Trees are so last year. The vegetation of the future is the cactus, the succulent plant best suited to arid climates, barren wastelands and Mad Max-style post-apocalyptic deserts. For proof, you need only look at the games revealed during the last six months: first Bethesda's Fallout 3, then id Software's Rage, and now Gearbox's Borderlands. Road warriors of the world, unite!
But Borderlands can tick more buzzword boxes than just those related to flora. 'Co-operative' is on there, as Gearbox are designing the game from the ground up for both solitary play with AI teammates and four-player co-op with friends. 'Open-world' is another: Borderlands' desert can be explored and travelled in any direction you see fit.
'Procedural' is the last, as the game also uses randomisation routines to produce surprising encounters and unique weaponry. What you find, from the guns enemies drop to the places and times they appear, will be unique to every player's game.
The story follows three characters: Mordecai, a specialist in sniping; Roland, a hired gun with a vendetta; and Lilith, who has incredible powers she has difficulty controlling. Each has come to Pandora for their own reasons, but while this distant planet was meant to be filled with opportunity, it's instead mostly filled with angry aliens.
To defend themselves against the harsh environment, human settlements have formed. Built from the ship that brought them there, one of these settlements is called New Haven. It's in towns like this that you'll be able to accept missions and buy items before you head out on further adventures.
Gearbox are structuring their game so that you'll juggle more than one quest at a time. The Mayor of New Haven will set you a task - assassinate the leader of a nearby group of bandits, for example. But the vendor at the gun shop might hear where you're going and ask you to retrieve technology for him while you're there.
And that's exactly what's playing out on screen. Gearbox president Randy Pitchford is bombing along the desert towards an abandoned frontier town with three friends in a pair of dune-buggies.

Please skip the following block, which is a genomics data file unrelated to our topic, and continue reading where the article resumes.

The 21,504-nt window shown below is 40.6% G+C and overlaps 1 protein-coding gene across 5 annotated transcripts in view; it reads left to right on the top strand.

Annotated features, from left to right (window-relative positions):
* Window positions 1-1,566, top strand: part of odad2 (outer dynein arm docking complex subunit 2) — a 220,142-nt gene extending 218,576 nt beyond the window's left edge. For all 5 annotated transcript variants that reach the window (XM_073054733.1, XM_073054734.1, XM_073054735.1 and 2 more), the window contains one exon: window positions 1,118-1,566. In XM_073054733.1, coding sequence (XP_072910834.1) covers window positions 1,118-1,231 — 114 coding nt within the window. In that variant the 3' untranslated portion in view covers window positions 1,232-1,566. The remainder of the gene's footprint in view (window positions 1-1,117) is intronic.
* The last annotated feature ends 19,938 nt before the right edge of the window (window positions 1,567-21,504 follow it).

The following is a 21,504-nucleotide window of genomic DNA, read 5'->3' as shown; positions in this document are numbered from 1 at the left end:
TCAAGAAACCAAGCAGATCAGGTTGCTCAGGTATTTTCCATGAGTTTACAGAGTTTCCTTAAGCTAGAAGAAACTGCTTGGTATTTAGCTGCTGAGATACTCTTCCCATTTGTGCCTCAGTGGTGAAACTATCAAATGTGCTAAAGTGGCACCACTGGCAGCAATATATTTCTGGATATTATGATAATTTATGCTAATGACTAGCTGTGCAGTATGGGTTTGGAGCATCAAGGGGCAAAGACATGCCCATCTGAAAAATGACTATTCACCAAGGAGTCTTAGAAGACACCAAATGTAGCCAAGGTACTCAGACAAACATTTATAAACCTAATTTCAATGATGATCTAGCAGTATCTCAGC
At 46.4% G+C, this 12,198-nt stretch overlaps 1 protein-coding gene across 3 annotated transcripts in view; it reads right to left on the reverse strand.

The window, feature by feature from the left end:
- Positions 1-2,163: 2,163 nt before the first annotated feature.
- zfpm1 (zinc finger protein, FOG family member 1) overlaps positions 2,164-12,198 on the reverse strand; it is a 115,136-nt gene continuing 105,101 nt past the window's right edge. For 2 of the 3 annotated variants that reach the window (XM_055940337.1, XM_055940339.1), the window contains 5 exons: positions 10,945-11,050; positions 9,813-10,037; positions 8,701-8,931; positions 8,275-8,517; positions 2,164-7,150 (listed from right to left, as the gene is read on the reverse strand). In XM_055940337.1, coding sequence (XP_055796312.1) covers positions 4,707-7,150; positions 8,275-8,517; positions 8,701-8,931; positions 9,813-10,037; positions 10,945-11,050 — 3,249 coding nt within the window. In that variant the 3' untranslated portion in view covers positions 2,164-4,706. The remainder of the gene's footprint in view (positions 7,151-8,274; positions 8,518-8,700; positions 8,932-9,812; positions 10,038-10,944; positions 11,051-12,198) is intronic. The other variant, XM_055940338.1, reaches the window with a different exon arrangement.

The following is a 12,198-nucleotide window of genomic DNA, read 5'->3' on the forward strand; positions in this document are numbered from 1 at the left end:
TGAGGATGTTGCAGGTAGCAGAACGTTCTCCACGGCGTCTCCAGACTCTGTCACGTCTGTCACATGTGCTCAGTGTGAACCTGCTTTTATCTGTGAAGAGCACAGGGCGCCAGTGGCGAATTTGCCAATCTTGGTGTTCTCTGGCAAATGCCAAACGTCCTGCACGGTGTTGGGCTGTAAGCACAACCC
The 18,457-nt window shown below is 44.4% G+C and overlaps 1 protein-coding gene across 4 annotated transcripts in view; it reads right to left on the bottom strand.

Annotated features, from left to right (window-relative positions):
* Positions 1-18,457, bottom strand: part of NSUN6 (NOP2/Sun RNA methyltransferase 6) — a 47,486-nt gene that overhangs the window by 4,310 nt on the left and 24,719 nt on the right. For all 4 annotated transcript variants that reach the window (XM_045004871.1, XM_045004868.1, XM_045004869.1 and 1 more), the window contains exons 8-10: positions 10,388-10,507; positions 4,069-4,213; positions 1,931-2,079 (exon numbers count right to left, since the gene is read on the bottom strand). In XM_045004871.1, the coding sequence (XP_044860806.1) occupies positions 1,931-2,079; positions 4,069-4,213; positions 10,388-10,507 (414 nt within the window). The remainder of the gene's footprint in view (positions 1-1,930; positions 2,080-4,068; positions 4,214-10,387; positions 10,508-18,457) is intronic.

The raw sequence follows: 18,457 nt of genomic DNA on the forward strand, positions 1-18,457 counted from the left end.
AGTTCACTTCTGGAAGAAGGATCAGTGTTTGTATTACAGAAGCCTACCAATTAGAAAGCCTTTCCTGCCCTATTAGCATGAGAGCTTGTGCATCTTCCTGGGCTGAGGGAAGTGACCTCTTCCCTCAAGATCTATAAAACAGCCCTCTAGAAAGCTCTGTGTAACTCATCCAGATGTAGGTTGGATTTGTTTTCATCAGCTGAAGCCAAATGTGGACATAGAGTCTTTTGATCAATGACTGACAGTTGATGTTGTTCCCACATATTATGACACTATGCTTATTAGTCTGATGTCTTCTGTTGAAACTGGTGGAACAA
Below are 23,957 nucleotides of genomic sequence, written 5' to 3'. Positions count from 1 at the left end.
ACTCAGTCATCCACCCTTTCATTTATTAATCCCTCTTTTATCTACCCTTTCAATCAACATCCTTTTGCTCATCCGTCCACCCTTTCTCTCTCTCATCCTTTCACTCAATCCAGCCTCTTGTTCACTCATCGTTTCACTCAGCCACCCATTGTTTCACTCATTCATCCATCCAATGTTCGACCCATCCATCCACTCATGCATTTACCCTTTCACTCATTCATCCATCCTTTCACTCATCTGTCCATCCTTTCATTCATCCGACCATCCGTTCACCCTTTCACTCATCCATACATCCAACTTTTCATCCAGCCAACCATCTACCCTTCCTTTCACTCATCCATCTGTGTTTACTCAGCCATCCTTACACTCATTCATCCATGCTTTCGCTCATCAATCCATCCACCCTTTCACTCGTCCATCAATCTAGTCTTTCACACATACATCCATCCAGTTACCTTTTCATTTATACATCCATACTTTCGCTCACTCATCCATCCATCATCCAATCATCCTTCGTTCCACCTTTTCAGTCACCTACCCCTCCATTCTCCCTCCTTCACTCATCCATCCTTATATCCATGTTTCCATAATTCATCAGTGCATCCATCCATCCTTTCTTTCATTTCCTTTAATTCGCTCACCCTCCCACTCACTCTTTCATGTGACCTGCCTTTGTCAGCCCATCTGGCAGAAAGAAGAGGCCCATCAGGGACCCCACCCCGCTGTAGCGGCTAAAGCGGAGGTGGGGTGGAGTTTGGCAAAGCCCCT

The pillion passengers man rocket turrets while the remaining pair do the driving. Along the way they're ambushed by pirates decked out in leather armour and face-masks.
The rocket turrets make spectacular craters of their improvised craft. Wheels and axles fly into the air, flailing corpses are sent spinning from the wreckage. Already we're seeing the fun: Randy and his colleagues are laughing at the chaos, talking tactics and pointing out features they could visit. And they're chatting about the tasty guns they found on their last mission.
This is a major point. The weaponry in Borderlands is generated by an algorithm that combines types of barrel, grip, clip, ammo and attachments to make your weapon different from anything anyone else has. Gearbox claim the final game should have around 500,000 different types out there.
With armour and items getting the same treatment, you'll never look the same as other people in your team, even if you're all playing the same character.
Randy and friends have finally reached their destination. They've driven through bandits, blasted their way past an ambush and achieved their objective. But there's a problem: the desert is infested with 'Wrack' (slimy, bird-like beasties) and we've just bumped into their nest.
Except it's not a nest, it's a walking, talking motherbeast, dotted with pores from which the Wrack scuttle. Imagine a Jawa Sandcrawler with legs and a vagina for a face, and you're about 50% there. Randy turns and runs. The others follow, just as the screen fades to black. The long wait for Borderlands begins.